Britons Bask In A Summer Of Good News

Britain's Andy Murray celebrates after defeating Novak Djokovic of Serbia at Wimbledon on Sunday in London. Murray was the first British man to win Wimbledon in 77 years.
Mike Hewitt Getty Images

Originally published on Mon July 8, 2013 3:10 pm

All news is bad news. Or so the saying goes. Many Brits firmly believe this — and use it as a branch to beat their journalists, one of the more despised species in these isles.

It is, of course, untrue. There's no better example of the media's appetite for good news than the tsunami of euphoria with which they've greeted Andy Murray's Wimbledon triumph on Sunday.

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The Two-Way
11:02 am
Mon July 8, 2013

'66 Volvo Set To Hit 3 Million Miles In September

Irv Gordon in his Volvo P1800S.
Seth Wenig AP

Originally published on Mon July 8, 2013 12:27 pm

It's been a year since we posted about Irv Gordon and his 1966 Volvo P1800S, and as you would expect from someone who had already put 2.97 million miles on his car already, he hasn't stopped driving.

Volvo is projecting that this coming September in Alaska, Gordon and his P1800S will drive their 3 millionth mile.

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On Aging
10:48 am
Mon July 8, 2013

Winning Gold In Their Golden Years

Swimmer John Tatum proudly wears his gold medals from the National Senior Olympics.
Amy Ta NPR

Originally published on Mon July 8, 2013 6:57 pm

John Tatum is 94 years old. He is a swimmer. And a gold medalist.

Tatum is one of thousands of the top athletes in the U.S. who run, vault and swim for the gold in the National Senior Games. All of these seniors are over age 50, and some are over 100. And they show no signs of slowing down.

"I see no end for me," Tatum says. "I would like to just compete year after year after year. You know, I'm 94, probably could be 100, I don't know. But as long as I am healthy, I can do it."

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Religion
10:48 am
Mon July 8, 2013

After Rulings, Faith Leader Continues To Fight Gay Marriage

Transcript

MICHEL MARTIN, HOST:

We are going to continue our conversation about how the Supreme Court's major rulings on same-sex marriage are affecting people's lives. We have a different perspective now. We're turning to Reverend Derek McCoy. He's an associate pastor of Hope Christian Church in Beltsville, Maryland. He's also president of the Maryland Family Alliance, which opposed legalizing same-sex marriage in that state. Unsuccessfully, I should say. Pastor McCoy, thank you so much for speaking with us once again.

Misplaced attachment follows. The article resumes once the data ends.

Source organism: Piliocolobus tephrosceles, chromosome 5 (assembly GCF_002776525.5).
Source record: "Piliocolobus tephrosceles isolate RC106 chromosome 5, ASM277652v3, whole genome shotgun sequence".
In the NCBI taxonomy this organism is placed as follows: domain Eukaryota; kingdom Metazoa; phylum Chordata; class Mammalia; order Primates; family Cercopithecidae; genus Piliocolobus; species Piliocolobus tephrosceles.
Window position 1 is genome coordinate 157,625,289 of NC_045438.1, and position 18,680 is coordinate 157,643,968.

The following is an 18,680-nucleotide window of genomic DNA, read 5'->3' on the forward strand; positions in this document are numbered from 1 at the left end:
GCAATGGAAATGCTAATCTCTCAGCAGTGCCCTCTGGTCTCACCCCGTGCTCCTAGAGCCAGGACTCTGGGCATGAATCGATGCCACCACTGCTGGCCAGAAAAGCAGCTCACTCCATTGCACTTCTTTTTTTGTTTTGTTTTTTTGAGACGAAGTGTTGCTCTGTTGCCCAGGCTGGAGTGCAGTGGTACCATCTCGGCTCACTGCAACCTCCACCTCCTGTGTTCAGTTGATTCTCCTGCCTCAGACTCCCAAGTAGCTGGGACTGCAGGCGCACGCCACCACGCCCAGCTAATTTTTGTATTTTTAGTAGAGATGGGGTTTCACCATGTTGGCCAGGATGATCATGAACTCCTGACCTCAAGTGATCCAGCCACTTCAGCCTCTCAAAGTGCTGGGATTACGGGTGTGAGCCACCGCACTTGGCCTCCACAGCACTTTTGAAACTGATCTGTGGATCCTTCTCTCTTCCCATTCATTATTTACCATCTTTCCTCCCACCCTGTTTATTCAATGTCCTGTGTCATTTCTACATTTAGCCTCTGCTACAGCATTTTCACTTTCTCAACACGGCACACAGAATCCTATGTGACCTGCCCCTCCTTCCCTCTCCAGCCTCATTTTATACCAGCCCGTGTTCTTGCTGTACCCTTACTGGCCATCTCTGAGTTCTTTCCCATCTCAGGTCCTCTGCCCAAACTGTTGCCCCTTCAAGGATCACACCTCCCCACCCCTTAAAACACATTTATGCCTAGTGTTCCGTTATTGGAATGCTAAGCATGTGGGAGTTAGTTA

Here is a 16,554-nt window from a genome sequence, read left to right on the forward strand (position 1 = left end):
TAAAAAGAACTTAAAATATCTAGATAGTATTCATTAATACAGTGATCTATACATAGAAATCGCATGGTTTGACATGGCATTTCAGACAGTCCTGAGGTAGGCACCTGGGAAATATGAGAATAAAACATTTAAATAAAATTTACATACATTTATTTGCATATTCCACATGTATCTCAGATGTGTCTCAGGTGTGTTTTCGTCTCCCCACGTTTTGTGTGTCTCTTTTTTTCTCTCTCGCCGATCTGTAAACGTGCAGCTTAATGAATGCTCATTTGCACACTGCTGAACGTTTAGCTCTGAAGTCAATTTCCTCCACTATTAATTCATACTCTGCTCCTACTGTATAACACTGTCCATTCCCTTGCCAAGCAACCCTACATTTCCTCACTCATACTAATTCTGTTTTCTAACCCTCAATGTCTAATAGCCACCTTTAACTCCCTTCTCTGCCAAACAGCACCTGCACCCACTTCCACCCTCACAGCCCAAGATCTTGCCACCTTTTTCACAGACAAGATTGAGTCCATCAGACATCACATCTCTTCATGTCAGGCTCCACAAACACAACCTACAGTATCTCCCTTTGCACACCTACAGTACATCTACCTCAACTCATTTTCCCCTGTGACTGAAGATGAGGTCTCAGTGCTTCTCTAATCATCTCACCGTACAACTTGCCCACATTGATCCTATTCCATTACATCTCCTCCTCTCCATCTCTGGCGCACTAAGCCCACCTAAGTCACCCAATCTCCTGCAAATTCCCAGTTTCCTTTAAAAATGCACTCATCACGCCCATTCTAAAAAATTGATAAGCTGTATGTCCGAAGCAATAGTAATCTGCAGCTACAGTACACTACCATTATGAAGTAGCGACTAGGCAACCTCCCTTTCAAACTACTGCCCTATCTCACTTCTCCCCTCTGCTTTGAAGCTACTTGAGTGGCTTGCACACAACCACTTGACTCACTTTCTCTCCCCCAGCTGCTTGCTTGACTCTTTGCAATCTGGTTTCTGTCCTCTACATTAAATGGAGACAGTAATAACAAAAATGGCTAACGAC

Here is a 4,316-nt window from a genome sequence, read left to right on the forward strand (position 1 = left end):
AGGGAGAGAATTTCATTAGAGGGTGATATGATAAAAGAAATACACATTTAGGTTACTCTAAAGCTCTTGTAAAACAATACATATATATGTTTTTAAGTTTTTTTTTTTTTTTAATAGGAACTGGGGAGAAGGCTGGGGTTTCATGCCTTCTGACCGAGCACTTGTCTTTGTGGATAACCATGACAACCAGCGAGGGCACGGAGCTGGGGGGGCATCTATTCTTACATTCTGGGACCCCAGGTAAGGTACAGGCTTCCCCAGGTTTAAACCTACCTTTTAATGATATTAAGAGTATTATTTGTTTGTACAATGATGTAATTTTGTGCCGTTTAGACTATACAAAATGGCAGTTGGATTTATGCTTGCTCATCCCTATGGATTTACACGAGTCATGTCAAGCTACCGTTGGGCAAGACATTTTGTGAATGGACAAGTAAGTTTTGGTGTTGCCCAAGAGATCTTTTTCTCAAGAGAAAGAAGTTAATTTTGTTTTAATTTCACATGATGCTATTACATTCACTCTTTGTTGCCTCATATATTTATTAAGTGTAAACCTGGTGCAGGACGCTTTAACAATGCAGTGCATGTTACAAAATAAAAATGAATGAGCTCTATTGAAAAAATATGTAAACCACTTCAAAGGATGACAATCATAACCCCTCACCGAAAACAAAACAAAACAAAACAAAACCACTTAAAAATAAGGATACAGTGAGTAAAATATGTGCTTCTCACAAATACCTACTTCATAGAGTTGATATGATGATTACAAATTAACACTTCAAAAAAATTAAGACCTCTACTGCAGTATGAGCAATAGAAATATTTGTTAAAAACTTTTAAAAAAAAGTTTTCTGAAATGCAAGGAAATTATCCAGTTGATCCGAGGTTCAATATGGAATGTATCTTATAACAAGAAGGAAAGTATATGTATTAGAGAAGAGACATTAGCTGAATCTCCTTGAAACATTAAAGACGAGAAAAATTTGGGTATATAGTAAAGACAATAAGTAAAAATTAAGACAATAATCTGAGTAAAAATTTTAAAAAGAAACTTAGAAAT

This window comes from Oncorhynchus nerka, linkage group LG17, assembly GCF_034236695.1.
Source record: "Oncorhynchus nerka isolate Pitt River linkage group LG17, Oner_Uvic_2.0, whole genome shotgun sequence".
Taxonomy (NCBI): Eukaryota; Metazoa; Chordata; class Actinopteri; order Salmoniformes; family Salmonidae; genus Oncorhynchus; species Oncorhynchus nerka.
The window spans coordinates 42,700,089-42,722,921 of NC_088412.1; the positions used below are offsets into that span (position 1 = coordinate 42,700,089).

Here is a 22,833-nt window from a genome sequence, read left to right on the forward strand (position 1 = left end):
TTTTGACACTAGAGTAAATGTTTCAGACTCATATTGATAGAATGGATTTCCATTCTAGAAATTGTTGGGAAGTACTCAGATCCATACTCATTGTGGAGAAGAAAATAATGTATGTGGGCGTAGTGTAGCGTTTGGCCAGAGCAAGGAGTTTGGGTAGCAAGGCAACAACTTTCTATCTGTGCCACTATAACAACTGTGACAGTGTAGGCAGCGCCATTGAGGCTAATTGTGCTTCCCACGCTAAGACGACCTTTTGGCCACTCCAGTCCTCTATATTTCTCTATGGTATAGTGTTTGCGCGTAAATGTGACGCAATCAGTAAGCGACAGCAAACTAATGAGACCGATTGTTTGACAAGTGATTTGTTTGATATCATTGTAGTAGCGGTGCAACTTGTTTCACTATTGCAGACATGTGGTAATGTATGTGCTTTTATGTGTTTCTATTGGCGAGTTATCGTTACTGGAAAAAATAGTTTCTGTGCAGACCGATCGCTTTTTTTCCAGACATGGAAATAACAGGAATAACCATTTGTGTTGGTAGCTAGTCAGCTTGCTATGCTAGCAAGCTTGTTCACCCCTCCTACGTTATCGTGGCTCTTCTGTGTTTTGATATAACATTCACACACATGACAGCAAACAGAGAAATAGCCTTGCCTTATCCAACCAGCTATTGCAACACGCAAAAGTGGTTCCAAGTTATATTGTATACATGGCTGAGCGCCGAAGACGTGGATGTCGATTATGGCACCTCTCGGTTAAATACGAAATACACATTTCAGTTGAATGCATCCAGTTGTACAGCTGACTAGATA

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Law
10:48 am
Mon July 8, 2013

Gay Married Couples Explore New Benefits

Same-sex couples are still processing how the Supreme Court's recent rulings on gay marriage could change their lives and their relationship to the government: from health insurance, to retirement, to green cards. For more, host Michel Martin speaks with Susan Sommer of Lambda Legal.

Law
10:47 am
Mon July 8, 2013

New Voting Laws: Forward-looking Or A Step Back?

Several state legislatures are moving to amend voting laws after a controversial Supreme Court decision limited enforcement of the Voting Rights Act. Host Michel Martin gets an overview of the future of voting rights across the states.

Parallels
10:45 am
Mon July 8, 2013

Retailers Sign Pact On Bangladesh Factory Inspections

A Bangladeshi worker participates in a protest outside a garment factory in Dhaka, Bangladesh, on Sunday. Hundreds of garment workers demanded better conditions.
A.M. Ahad AP

Originally published on Mon July 8, 2013 12:36 pm

We've been following the story of the collapse in Bangladesh of a building that housed several factories where clothes were made for Western retailers. More than 1,000 people died in that disaster in April, and the incident shed light on working conditions in Bangladesh, the world's No. 2 exporter of clothing.

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The Salt
10:42 am
Mon July 8, 2013

Math Class Made Delicious: Learn About Cones Through Scones

If only Algebra II class had been this tasty ...
Courtesy Lenore M. Edman

Originally published on Tue July 9, 2013 11:19 am

Cooks use math to make beautiful food all the time: Slicing eight perfect pieces of pie or doubling a recipe requires basic knowledge of fractions, for example.

But how many cooks think about using beautiful food to illustrate the math itself?

Lenore M. Edman and Windell H. Oskay of the blog Evil Mad Scientist Laboratories do. Feast your eyes on their latest work, "Sconic Sections," pictured above.